Genesis 48:15-16

Maybe it is just my current wistfulness, but a part of me identifies with the patriarchal blessing like never before. Age has a way of increasing your identification with generational moments in scripture. This is one of them. Right now my kids are adolescents. I have very little precious time left with them until they will be adults making decisions on their own. It is coming faster than I want it to arrive!

So when I read this passage where a grandfather through blessing passes on a spiritual heritage to grandsons, I sit back and think hard. I would call Jacob's story checkered with spiritual failure (on a good day) and marked by copious outpourings of God's grace. His sons were for the most part as spiritually inconsistent as he was (with the exception of Joseph and perhaps Benjamin). Yet God had chosen this patriarchal home to become his source of future and present blessing. And from this generation would arise the vast nation of Israel. Ephraim and Manasseh represented the work that God was going to do. Jacob knew this and as he aged, his heart grew closer to God so that now his finest spiritual work would occur with the blessings he would pass on to the tribes of Israel.

Grandpa Israel, the prophet and the patriarch, places feeble withering hands on two little grandsons and pronounces a future for their tribes that would come to pass. Ephraim would become strong. Joshua would arise from Ephraim's stock. That tribe would become instrumental in the kingdom only to fall away and be judged by God. But in the plan of God, the younger son would rise in prominence. Jacob foresaw this and passed it on with his prophetic blessing.

I am far removed from this culture and manner of God's dealings. I cannot expect the kind of prophetic insight into lives that Jacob was given by God. Still, my two children are important to God and He has wonderful and wise plans for them. I need all the wisdom from Him I can get to help guide them toward what God wants. It is not easy. They are now teenagers and well on the path of their independence. I feel that it is important to them to know God's guidance and my blessing for them as they seek to follow Him. Jacob's example gives me fuel for thought as I parent my kids the next few years.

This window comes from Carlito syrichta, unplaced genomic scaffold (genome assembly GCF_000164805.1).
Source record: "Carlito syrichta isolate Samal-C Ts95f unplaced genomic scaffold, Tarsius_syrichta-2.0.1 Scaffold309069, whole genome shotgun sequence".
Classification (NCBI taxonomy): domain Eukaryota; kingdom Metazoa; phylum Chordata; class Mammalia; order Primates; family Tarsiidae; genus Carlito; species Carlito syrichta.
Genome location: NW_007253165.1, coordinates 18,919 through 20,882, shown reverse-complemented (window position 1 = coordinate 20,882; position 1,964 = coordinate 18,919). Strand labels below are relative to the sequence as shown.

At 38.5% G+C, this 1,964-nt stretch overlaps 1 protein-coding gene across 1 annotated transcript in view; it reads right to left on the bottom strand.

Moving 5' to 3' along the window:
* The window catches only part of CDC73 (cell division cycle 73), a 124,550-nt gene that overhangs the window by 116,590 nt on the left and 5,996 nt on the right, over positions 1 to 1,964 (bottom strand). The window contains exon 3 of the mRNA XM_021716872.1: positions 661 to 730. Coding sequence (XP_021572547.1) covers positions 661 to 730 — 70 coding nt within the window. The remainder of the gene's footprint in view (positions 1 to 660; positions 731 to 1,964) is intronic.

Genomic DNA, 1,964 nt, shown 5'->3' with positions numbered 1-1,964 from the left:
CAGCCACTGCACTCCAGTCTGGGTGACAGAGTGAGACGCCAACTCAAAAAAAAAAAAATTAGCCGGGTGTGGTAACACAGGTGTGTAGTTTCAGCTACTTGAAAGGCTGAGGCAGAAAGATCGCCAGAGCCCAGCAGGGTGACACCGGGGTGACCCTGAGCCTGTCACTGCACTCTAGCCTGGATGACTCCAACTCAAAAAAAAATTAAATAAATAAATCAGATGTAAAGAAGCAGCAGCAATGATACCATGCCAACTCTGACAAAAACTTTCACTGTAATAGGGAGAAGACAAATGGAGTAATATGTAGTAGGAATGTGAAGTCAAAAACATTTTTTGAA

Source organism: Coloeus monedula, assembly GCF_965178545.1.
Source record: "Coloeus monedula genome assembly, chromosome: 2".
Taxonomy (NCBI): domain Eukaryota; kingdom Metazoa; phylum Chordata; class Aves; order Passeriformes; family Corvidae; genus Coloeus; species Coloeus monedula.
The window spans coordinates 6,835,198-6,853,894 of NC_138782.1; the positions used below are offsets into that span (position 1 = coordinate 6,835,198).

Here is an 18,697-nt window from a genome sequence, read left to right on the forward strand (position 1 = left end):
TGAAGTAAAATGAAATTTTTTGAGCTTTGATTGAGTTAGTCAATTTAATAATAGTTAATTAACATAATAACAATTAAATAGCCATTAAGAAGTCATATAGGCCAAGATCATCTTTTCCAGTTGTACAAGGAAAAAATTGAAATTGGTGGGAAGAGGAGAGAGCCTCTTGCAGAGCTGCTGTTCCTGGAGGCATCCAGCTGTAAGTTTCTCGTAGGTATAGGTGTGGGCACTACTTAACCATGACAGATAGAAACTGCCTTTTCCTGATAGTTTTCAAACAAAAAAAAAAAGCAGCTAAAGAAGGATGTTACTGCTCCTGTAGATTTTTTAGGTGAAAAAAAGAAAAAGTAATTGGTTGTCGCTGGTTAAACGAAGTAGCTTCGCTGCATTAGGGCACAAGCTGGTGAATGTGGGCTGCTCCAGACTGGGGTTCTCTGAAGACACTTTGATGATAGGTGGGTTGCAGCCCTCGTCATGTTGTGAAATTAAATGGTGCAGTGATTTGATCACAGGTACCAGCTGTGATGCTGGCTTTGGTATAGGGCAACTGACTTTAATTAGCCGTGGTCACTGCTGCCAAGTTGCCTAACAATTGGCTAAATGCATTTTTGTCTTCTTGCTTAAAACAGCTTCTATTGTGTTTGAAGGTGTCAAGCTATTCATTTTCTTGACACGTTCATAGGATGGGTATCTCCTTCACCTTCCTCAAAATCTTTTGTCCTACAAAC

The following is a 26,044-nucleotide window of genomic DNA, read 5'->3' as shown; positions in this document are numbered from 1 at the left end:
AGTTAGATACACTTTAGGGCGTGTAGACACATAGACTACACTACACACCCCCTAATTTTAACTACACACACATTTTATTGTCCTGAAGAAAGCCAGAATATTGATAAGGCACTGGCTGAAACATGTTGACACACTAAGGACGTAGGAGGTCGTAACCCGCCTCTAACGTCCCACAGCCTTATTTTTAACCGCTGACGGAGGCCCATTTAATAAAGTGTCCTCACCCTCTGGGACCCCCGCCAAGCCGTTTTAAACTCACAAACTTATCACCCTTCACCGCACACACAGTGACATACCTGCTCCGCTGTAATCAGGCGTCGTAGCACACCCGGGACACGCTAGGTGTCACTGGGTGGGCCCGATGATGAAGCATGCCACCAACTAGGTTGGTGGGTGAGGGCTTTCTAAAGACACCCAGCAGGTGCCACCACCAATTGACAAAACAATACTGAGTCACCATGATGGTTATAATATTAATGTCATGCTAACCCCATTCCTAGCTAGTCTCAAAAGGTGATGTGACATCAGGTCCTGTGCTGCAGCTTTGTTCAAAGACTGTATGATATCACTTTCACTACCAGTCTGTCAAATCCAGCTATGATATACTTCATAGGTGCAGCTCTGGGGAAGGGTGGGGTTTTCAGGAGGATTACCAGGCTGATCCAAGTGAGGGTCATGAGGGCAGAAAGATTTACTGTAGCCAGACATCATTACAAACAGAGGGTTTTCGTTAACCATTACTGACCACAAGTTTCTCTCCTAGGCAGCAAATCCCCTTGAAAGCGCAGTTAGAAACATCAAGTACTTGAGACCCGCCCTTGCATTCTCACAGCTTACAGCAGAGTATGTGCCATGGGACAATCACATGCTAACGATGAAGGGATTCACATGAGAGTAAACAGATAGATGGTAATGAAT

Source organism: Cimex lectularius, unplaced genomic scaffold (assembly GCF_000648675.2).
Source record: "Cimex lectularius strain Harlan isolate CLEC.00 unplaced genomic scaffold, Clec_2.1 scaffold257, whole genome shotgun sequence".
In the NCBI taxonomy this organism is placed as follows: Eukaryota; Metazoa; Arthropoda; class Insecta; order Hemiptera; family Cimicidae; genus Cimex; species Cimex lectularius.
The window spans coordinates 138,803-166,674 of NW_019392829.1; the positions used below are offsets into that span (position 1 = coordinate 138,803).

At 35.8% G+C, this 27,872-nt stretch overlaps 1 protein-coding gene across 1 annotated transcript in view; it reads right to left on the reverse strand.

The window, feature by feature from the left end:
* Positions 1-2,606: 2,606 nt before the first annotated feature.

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Wednesday, March 18, 2009

Take Me to Egypt

There are a lot of personal struggles behind my reflections on this passage. Let’s just say God has me in a place right now where I am powerless (I don’t like that feeling) and must trust Him to show Himself strong and provide comfort and strength not only for myself, but for others I care about. It is not easy to have circumstances break your routine. I think I see in Jacob some of what I should be. It is easy to stay in the Promised Land and starve. It is tougher to let God lead you to a strange land to be fed there.


Thus Israel settled in the land of Egypt, in the land of Goshen. And they gained possessions in it, and were fruitful and multiplied greatly.
Genesis 47:27

Take me to Egypt
to the foreign land
with strange people
and circumstances
that I can't understand

if in Egypt
I will find health
and blessing beyond
my present famine
and thrive in Your wealth

then take me there
by what means You choose
and in Your time I know
that what I will gain from You
will be worth the routine I lose

and temporary Egypt
may be just the place
where finally I find comfort
and health and food again
as mercy shines in Your grace

Take me to Egypt
and let me grow
beyond my comfortable home
and my desires and plans
by faith, Your grace I'll know.

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Tuesday, March 17, 2009

Enough guidance for the next few steps.


And God spoke to Israel in visions of the night and said, "Jacob, Jacob." And he said, "Here am I."  Then he said, "I am God, the God of your father. Do not be afraid to go down to Egypt, for there I will make you into a great nation."
Genesis 46:2-3

This chapter recounts a father/son reunion that has been a lifetime in the making. And it involved trusting God above all else. Jacob is at this time old and travel was a difficult proposition. His sons return to him with an official government delegation from Egypt with news that Joseph is alive and well. Jacob embraces a new hope, and makes the decision to travel to see his lost son once before he dies. Interestingly, there is  no anger at the other sons for their actions toward Joseph years before. There is just joy at the reunion.